Atlanta's storm lesson: Prioritize emergency prep

Wake-up calls, such as the recent winter storm in Atlanta, are a good reminder to prepare our families for emergencies. Every household in America should have a wide-awake discussion about how to be prepared for various disaster situations.

Chris Aluka Berry/Reuters
Georgia National Guardsman Sergeant 1st Class Ron Tuttle directs traffic as a fellow guardsman helps a civilian to their abandoned vehicle in Atlanta on Jan. 30.

The storm that paralyzed the Atlanta area will give politicians and commentators plenty of opportunities to debate the best and worst ways for major cities to handle sudden, massive emergencies. While others look at the big picture, I’m more interested in what the average person or family can do to be prepared when disaster happens. 

I almost said “average person on the street” but in Atlanta a whole lot of people were stranded in their cars. Such a situation has intrigued me for a long time and it should be part of any household disaster plan.

Most advice columns or news stories about emergency planning will tell you things like: keep several bottles of water stored in the garage at all times. I agree completely, but as you gather supplies for your home survival kit, just keep in mind that you may be out of the neighborhood when the crisis hits.

A big problem with all disaster planning is deciding how much is enough. Should your car be stocked with a few key items such as a flashlight and bottled water or equipped to become a temporary survival pod in case you, and perhaps your children, are stranded amid urban wreckage with no option except to sit and wait until help arrives?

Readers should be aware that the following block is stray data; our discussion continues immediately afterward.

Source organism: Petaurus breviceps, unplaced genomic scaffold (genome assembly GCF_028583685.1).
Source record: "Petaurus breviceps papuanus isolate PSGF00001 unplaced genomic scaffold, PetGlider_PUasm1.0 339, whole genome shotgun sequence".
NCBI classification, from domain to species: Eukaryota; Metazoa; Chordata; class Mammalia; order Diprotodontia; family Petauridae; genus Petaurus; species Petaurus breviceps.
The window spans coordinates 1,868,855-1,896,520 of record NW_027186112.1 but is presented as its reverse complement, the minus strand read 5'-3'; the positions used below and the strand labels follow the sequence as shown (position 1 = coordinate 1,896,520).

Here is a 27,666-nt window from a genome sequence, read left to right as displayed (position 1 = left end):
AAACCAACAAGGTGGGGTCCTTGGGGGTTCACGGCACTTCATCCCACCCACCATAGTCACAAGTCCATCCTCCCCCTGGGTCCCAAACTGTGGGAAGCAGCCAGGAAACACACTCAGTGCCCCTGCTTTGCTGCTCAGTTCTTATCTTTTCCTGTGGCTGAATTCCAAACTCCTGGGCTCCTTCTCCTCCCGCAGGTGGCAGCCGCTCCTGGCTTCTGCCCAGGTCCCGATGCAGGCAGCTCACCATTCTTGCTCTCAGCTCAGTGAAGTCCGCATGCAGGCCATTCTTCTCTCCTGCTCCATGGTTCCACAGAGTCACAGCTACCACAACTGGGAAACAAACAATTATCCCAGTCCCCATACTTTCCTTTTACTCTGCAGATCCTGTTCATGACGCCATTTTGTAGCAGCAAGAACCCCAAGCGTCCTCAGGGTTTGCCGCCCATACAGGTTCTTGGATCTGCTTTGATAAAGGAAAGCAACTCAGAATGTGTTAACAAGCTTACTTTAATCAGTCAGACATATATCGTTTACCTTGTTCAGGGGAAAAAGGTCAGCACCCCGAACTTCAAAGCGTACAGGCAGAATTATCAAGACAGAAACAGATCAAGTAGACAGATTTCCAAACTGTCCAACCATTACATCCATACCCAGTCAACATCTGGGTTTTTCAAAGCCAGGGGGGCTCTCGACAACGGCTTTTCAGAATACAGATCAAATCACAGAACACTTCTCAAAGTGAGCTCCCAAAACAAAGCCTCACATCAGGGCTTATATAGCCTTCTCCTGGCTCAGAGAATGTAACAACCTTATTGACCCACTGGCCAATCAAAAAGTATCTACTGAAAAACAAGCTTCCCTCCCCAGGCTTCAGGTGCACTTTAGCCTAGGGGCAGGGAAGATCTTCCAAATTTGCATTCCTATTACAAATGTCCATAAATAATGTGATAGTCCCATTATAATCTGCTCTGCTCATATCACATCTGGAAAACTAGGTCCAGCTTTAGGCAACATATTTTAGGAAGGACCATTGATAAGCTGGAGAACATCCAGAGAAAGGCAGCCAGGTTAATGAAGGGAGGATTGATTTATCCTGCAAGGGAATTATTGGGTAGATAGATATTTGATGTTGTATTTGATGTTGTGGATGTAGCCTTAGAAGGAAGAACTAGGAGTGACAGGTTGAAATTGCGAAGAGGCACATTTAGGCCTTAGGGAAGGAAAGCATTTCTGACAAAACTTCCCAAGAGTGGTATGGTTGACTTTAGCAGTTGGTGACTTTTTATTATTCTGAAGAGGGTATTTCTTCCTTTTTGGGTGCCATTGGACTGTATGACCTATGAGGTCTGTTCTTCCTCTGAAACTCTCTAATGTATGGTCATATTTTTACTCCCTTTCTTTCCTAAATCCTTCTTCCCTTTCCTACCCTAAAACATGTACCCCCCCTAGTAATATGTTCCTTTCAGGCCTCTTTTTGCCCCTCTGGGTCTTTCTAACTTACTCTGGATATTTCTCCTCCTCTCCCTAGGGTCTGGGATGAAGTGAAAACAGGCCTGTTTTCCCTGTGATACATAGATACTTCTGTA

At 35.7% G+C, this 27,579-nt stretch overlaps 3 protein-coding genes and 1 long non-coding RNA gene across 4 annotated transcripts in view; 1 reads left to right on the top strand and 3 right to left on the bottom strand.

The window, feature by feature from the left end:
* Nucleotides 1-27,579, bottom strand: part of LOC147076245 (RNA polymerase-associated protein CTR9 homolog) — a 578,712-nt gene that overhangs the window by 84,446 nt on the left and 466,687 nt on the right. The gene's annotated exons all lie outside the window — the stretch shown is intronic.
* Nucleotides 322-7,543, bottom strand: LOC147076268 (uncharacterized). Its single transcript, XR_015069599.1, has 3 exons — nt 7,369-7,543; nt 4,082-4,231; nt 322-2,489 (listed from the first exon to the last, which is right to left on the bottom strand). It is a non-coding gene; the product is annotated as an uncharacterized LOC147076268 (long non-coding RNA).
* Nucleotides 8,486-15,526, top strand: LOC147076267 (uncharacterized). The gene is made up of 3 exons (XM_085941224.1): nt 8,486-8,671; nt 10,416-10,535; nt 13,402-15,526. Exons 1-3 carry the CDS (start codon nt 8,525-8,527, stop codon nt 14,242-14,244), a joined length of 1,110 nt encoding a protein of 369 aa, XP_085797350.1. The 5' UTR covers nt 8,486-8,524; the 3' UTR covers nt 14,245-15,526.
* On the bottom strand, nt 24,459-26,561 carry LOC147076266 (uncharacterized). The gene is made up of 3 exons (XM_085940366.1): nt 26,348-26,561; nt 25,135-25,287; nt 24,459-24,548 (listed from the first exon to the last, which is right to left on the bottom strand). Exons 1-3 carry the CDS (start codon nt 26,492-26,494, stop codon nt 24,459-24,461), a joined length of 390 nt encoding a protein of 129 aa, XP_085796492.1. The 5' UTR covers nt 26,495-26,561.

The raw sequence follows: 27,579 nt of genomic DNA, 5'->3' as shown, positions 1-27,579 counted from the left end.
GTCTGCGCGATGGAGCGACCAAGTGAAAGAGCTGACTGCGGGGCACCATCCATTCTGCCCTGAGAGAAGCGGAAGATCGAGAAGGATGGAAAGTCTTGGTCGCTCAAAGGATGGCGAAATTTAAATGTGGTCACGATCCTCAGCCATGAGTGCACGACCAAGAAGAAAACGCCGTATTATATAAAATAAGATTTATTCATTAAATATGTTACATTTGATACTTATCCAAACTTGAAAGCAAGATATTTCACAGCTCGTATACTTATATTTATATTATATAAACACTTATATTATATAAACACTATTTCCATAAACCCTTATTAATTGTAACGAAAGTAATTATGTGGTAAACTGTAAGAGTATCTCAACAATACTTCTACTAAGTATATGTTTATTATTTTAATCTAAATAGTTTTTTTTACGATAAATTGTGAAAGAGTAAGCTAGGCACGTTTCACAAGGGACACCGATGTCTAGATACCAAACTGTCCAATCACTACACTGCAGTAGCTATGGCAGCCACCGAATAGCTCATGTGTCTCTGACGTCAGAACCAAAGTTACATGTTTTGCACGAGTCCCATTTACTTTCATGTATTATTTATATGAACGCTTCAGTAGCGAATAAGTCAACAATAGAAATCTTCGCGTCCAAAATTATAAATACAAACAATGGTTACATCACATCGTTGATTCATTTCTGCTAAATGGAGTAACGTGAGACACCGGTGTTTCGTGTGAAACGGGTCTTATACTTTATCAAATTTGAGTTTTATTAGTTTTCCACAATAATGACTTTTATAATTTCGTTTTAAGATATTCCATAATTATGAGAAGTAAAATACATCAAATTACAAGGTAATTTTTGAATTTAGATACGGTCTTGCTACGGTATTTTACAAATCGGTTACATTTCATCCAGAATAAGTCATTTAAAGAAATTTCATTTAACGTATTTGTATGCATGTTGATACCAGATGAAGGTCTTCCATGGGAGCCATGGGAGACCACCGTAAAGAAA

The equation of what-might-happen added to where-you-might-be has an endless number of permutations. Back in the 1980s when I worked in San Francisco, my top emergency concern was a major earthquake knocking down the city while I was on the job. My house was 15 miles down the peninsula from where I worked. One interesting possibility I often considered was to keep a small inflatable raft somewhere in the office. My building was a block from the bay and I figured if I could get to the water and follow the shoreline south the odds of getting home were much better than trying to walk.   

I visualized myself paddling along under clear to partly cloudy skies with a light breeze. In California, assuming a disaster will occur on a nice day isn’t a bad bet. But weather can be a wild card in many areas of the US, and if you want a truly terrible worst-case scenario try this one: an earthquake, giant storm, or other mega-event smashes across a wide area in the Midwest or East Coast knocking out power grids and blocking roads in the dead of winter. 

The other element of the Atlanta story that caught my attention was school closures and kids trying to get home safely. For all parents this is truly a hot-button issue, and once again the hard truth is that no amount of planning can cover every possibility. 

When my daughter was in middle school the official plan for a massive earthquake was to get all the kids out of the buildings and onto the athletic field, and if parents showed up they would be allowed to take their kids home.

But there were a lot of questions with no definite answers. What if Joey Smith’s dad drove up and said, “I’m picking up Jane Johnson, too. I just talked to her parents and they told me it’s okay.” Should kids be allowed to walk home if they lived two or three blocks away? What about five or six blocks? 

A line that news people often use in the aftermath of disaster stories is, “This should serve as a wake-up call.” I don’t have a problem with that.

Wake-up calls are good. Every household in America should have a wide-awake discussion about how to be prepared various disaster situations. Don’t try to solve every potential problem. New ones will always pop up. Circumstances change, and plans may have to change with them. The important thing is to start the conversation with your family, and then make sure it never stops.

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